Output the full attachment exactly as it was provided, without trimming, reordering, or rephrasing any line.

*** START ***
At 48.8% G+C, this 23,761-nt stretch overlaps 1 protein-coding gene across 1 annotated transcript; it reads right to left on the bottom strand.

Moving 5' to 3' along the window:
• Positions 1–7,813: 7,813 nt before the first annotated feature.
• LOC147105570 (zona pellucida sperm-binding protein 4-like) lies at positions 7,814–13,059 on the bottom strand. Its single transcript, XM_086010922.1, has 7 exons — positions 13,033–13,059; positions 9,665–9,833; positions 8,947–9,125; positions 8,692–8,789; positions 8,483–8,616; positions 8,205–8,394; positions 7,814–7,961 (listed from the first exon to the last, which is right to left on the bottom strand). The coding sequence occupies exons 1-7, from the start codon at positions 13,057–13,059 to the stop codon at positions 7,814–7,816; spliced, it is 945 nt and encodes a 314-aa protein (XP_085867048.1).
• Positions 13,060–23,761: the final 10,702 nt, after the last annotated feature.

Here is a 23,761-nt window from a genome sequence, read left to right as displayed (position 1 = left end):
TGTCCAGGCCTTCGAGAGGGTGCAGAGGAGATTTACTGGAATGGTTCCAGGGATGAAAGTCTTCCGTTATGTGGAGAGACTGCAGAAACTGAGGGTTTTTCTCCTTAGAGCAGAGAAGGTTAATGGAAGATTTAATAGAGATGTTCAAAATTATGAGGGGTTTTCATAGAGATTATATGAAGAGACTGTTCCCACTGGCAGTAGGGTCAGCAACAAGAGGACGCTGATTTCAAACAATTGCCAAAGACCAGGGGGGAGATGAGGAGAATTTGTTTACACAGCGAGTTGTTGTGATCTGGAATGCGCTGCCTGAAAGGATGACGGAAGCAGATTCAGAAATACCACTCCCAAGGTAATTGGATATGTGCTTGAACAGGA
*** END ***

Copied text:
At 48.8% G+C, this 23,761-nt stretch overlaps 1 protein-coding gene across 1 annotated transcript; it reads right to left on the bottom strand.

Moving 5' to 3' along the window:
• Positions 1–7,813: 7,813 nt before the first annotated feature.
• LOC147105570 (zona pellucida sperm-binding protein 4-like) lies at positions 7,814–13,059 on the bottom strand. Its single transcript, XM_086010922.1, has 7 exons — positions 13,033–13,059; positions 9,665–9,833; positions 8,947–9,125; positions 8,692–8,789; positions 8,483–8,616; positions 8,205–8,394; positions 7,814–7,961 (listed from the first exon to the last, which is right to left on the bottom strand). The coding sequence occupies exons 1-7, from the start codon at positions 13,057–13,059 to the stop codon at positions 7,814–7,816; spliced, it is 945 nt and encodes a 314-aa protein (XP_085867048.1).
• Positions 13,060–23,761: the final 10,702 nt, after the last annotated feature.

Here is a 23,761-nt window from a genome sequence, read left to right as displayed (position 1 = left end):
TGTCCAGGCCTTCGAGAGGGTGCAGAGGAGATTTACTGGAATGGTTCCAGGGATGAAAGTCTTCCGTTATGTGGAGAGACTGCAGAAACTGAGGGTTTTTCTCCTTAGAGCAGAGAAGGTTAATGGAAGATTTAATAGAGATGTTCAAAATTATGAGGGGTTTTCATAGAGATTATATGAAGAGACTGTTCCCACTGGCAGTAGGGTCAGCAACAAGAGGACGCTGATTTCAAACAATTGCCAAAGACCAGGGGGGAGATGAGGAGAATTTGTTTACACAGCGAGTTGTTGTGATCTGGAATGCGCTGCCTGAAAGGATGACGGAAGCAGATTCAGAAATACCACTCCCAAGGTAATTGGATATGTGCTTGAACAGGA